Does size really matter?

This week Katy of Modly Chic has asked participants of Friend Friday questions about size and whether fashion bloggers should be a certain size to blog.

Size seems to be a hot topic in fashion this year as catwalks have been graced with the presence of fuller figured models. Earlier this year Mark Fast caused quite a stir when he used successful “plus-sized” model, Crystal Renn, for his catwalk show. More recently Louis Vuitton used models usually considered too, shall we say, voluptuous for catwalk work, including Laetitia Casta, Adrina Lima, Karolina Kurkova. And the latest news is that Marc Jacobs is going to create a line for “plus-sized” women, which has got the UK press talking about fashion and size again.

Now the topic has entered the blogging sphere let’s talk about how it affects bloggers who often act as writers and models to get their message across.

1. Should someone’s size stop them from fashion blogging or having a voice in the community?

Definitely not!  Large sections of the fashion consumer community are underrepresented by the conventional fashion press, bloggers help fill this void. As I have said before the internet allows all types of fashion lovers to express their voice and I think that can only be a good thing. I think it is a shameful prejudice to say that only people of a certain size should be able to express their views about fashion.


2. In your opinion, can the term “curvy” and “plus-sized” be used interchangeably when it comes to fashion?

I’m not am not in favour of the “plus-sized” especially when  it is applied to models who are only a UK size 12 or 14 (American size  8 – 10). I reject it because of the connotations of being large or above the norm when in actual fact the average size for a British woman is a size 14-16. I personally feel that there should be no distinguishing term, women in real life come in all shapes and sizes so, to reflect this, models should too.

I also disagree with stores and designer brands that create alternative lines that are “plus-sized” as they are often poorly proportioned and old fashioned. I have a few friends who are UK size 20 and above, their sense of style is similar to mine and when they find clothes that fit them they wear them as well as I do. My point is make fashionable clothes is a wider size ranges there is no need to create a whole new line.

Basically I don’t think the term “plus-sized” should be used ever!

3.  Many people make the argument that catering to plus sized women would promote being overweight as “okay”.  What do you think?  Should more designers be catering to plus size women?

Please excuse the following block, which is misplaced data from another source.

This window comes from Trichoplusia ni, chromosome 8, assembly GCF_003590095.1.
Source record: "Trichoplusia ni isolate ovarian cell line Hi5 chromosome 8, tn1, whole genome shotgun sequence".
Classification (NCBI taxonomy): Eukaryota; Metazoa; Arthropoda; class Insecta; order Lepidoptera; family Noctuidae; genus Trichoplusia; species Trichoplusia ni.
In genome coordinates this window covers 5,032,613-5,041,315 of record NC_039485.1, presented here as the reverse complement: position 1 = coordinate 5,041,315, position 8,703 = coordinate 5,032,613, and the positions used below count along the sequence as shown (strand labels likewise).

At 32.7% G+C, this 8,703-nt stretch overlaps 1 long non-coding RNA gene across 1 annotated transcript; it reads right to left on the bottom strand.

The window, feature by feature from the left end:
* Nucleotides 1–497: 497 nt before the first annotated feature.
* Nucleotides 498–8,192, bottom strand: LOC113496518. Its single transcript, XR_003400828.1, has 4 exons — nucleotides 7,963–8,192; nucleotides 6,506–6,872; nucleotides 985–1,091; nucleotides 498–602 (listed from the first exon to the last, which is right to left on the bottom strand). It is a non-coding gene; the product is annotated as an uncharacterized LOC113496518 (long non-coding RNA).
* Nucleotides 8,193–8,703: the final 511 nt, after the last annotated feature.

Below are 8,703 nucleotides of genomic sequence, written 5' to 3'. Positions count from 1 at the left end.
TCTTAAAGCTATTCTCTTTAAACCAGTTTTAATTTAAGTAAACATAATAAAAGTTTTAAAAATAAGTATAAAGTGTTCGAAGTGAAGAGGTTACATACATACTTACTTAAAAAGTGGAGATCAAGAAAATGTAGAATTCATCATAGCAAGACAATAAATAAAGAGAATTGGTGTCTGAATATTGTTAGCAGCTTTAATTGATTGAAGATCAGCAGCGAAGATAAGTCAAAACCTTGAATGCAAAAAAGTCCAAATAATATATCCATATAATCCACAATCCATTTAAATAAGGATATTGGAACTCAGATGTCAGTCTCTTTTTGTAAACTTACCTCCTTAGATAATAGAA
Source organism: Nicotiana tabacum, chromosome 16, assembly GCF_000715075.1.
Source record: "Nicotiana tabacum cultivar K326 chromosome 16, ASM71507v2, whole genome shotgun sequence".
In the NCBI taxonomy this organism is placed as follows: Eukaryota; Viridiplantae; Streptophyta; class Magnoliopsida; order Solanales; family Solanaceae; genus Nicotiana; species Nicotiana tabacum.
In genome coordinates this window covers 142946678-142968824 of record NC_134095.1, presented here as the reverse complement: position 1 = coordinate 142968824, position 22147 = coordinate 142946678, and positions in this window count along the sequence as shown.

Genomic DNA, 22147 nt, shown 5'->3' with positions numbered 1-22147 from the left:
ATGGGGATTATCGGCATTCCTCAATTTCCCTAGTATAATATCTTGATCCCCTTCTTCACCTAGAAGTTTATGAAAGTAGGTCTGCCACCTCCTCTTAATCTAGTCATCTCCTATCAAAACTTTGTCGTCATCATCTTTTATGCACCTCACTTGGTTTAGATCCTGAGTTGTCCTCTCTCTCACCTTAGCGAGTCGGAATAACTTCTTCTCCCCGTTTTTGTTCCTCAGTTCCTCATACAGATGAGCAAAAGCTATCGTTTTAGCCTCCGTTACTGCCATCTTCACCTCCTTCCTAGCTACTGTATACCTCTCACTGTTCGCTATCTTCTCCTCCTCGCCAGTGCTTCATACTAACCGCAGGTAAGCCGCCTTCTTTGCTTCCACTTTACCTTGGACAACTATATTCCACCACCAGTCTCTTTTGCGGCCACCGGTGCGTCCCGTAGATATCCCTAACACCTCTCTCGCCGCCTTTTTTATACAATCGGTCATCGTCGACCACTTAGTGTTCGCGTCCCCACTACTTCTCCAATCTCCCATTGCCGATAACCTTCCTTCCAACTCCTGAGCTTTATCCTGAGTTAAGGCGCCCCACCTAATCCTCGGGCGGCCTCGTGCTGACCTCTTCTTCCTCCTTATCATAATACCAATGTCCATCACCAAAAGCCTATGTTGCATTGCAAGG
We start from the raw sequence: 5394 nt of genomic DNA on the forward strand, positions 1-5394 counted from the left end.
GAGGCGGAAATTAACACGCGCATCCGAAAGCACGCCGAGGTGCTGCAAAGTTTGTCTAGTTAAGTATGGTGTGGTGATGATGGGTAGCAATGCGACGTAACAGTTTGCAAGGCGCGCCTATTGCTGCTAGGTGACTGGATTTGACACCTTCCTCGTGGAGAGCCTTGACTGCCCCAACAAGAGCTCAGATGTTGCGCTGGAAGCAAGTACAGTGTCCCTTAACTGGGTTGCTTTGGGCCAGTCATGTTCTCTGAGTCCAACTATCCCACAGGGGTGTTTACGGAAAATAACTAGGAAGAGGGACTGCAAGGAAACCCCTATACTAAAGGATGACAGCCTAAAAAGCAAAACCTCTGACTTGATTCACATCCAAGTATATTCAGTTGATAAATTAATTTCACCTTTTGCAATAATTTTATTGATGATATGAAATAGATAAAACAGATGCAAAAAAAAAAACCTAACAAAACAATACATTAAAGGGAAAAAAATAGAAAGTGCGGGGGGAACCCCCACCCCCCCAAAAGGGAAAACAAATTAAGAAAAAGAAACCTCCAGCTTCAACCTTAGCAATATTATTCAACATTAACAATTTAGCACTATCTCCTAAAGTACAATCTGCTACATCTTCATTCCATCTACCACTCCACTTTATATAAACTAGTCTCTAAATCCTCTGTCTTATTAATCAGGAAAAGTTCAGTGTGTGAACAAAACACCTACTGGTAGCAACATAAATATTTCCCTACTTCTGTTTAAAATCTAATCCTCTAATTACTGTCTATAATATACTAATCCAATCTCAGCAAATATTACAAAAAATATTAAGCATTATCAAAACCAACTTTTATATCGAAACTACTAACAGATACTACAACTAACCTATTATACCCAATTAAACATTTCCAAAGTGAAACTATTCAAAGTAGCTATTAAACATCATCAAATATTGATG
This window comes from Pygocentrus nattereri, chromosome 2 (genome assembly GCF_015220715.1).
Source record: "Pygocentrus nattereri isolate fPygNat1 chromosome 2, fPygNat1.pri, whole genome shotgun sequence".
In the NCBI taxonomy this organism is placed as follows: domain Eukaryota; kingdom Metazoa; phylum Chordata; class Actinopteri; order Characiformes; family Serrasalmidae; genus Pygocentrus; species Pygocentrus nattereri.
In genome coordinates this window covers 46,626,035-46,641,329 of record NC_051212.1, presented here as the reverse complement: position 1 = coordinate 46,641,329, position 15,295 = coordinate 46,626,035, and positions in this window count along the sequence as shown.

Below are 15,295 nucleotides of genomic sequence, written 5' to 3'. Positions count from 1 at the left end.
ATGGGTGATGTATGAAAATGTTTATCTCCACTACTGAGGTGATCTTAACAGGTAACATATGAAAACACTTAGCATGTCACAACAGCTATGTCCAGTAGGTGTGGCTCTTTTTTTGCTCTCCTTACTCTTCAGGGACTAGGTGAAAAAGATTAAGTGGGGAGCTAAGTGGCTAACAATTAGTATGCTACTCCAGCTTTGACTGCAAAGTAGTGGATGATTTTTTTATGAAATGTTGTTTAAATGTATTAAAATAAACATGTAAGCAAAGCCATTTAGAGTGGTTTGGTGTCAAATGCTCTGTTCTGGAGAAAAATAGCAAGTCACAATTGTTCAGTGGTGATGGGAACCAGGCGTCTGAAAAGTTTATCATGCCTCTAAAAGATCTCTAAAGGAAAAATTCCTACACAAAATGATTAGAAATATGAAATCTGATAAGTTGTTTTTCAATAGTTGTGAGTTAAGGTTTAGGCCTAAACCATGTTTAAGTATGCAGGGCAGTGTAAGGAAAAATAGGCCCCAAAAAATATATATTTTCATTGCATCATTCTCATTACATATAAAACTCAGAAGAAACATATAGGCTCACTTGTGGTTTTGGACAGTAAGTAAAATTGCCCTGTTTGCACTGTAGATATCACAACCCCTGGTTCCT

Well if that is true then designers, who create clothes in a size zero, and magazines, who air brush models so they look stick thin, are encouraging eating disorders, why is that ok?

Many people who are overweight are already unhappy with their appearance, not being able to find clothes that flatter them just adds to this. People are being urged to eat well and exercise for health reasons not vanity. My problem with designer labels and some high end high-street stores is that the limited size ranges they do offer are often cut smaller than regular clothing stores. This to me means they only want skinny people wearing their clothes. I understand that they can’t cater to everyone but they should at least try to cater to the majority.

4.  Should the mainstream fashion industry be showcasing more plus size models?

Of course, women and young girls need to see beauty in different forms. These modes show that you don’t have to be super skinny to be beautiful or to wear clothes well.


5. For you personally, how do you view your size, the struggle with it through the years, your ideal size, etc…

I have always been a curvy girl but when I went to university I gained about 28lbs, at my biggest I was a size 18 and became very unhappy with my appearance. In my final year I made an effort to change my lifestyle, I started eating well and getting more exercise, but it wasn’t until I started Weight Watchers in 2008 that I began seeing s results. Over a period of about 18 months I lost 42lbs and went down to a size 12 but the weight it is slowly creeping back on. I am currently a size 14 but ideally I would like to be a size 10 so the battle to lose weight continues.

I am not affected by the skinny girls I see in fashion magazines; I think women should be curvy. What forced me to make a change was not being able to find a nice pair of jeans. I love to shop and I want to be able to buy nice clothes anywhere but unfortunately if you are bigger that a size 14 that becomes a bit of a challenge. My aim is to be slim and toned and most importantly healthy, I understand that it is important to eat well and exercise and I am not prepared to damage my body by starving it all in the name of vanity.


3 responses to “Does size really matter?

  1. This is an awesome point, I totally agree:

    “Well if that is true then designers, who create clothes in a size zero, and magazines, who air brush models so they look stick thin, are encouraging eating disorders, why is that ok?”

    It’s time for the fashion industry’s attitudes about women to change!

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